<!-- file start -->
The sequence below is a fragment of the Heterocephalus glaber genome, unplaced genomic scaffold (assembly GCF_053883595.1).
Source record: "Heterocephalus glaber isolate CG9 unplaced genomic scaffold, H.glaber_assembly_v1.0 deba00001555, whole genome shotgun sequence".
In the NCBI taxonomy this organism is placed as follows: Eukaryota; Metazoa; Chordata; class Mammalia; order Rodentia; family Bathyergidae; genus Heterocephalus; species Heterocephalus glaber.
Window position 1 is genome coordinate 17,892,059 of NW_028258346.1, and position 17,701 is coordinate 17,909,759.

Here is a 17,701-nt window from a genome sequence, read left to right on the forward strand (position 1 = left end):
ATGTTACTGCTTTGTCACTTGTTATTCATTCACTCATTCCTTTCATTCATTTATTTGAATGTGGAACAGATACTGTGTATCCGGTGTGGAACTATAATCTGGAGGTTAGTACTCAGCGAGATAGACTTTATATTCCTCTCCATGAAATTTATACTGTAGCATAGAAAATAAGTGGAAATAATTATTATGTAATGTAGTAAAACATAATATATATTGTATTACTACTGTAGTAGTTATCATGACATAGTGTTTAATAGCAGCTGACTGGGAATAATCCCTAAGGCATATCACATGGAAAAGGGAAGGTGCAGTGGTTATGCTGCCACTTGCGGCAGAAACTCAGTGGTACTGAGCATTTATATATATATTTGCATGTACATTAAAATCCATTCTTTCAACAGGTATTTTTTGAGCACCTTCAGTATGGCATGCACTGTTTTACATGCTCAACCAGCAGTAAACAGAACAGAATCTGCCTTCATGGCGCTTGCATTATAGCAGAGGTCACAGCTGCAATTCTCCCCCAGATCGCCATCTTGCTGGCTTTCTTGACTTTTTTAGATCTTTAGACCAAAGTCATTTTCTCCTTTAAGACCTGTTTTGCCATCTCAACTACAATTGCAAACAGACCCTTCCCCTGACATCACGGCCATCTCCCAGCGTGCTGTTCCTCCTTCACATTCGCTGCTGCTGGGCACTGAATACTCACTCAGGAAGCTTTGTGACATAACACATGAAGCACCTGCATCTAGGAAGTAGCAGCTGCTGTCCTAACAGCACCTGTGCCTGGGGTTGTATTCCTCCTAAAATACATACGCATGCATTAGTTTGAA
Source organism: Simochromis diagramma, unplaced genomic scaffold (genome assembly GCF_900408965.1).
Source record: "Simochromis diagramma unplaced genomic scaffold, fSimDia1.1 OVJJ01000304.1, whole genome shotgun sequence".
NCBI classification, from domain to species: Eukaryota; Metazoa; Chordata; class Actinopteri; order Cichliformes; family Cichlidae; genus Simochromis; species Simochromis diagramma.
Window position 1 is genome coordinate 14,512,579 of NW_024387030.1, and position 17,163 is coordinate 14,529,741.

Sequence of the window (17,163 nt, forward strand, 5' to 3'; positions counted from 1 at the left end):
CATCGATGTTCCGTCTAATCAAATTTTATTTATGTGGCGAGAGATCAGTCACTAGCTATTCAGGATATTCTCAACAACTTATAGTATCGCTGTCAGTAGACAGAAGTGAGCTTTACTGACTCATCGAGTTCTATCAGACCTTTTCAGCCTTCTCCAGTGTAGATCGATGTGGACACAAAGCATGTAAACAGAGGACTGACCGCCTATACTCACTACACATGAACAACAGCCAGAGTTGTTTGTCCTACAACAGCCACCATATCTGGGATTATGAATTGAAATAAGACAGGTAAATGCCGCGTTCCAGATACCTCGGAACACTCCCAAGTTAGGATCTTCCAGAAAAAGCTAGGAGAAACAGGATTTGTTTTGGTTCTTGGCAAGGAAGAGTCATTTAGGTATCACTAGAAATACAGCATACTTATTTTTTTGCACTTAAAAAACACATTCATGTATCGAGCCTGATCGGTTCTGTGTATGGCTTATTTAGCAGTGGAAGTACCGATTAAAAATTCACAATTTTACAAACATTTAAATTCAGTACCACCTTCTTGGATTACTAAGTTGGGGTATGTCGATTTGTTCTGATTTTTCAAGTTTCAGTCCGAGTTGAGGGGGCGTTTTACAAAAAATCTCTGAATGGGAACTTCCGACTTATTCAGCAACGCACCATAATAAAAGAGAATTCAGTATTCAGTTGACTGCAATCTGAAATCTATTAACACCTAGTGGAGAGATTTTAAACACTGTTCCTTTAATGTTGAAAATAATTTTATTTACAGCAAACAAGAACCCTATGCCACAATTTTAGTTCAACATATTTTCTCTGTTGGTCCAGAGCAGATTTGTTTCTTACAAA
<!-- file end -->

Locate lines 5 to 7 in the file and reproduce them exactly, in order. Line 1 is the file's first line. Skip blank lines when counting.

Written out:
Here is a 17,701-nt window from a genome sequence, read left to right on the forward strand (position 1 = left end):
ATGTTACTGCTTTGTCACTTGTTATTCATTCACTCATTCCTTTCATTCATTTATTTGAATGTGGAACAGATACTGTGTATCCGGTGTGGAACTATAATCTGGAGGTTAGTACTCAGCGAGATAGACTTTATATTCCTCTCCATGAAATTTATACTGTAGCATAGAAAATAAGTGGAAATAATTATTATGTAATGTAGTAAAACATAATATATATTGTATTACTACTGTAGTAGTTATCATGACATAGTGTTTAATAGCAGCTGACTGGGAATAATCCCTAAGGCATATCACATGGAAAAGGGAAGGTGCAGTGGTTATGCTGCCACTTGCGGCAGAAACTCAGTGGTACTGAGCATTTATATATATATTTGCATGTACATTAAAATCCATTCTTTCAACAGGTATTTTTTGAGCACCTTCAGTATGGCATGCACTGTTTTACATGCTCAACCAGCAGTAAACAGAACAGAATCTGCCTTCATGGCGCTTGCATTATAGCAGAGGTCACAGCTGCAATTCTCCCCCAGATCGCCATCTTGCTGGCTTTCTTGACTTTTTTAGATCTTTAGACCAAAGTCATTTTCTCCTTTAAGACCTGTTTTGCCATCTCAACTACAATTGCAAACAGACCCTTCCCCTGACATCACGGCCATCTCCCAGCGTGCTGTTCCTCCTTCACATTCGCTGCTGCTGGGCACTGAATACTCACTCAGGAAGCTTTGTGACATAACACATGAAGCACCTGCATCTAGGAAGTAGCAGCTGCTGTCCTAACAGCACCTGTGCCTGGGGTTGTATTCCTCCTAAAATACATACGCATGCATTAGTTTGAA
Source organism: Simochromis diagramma, unplaced genomic scaffold (genome assembly GCF_900408965.1).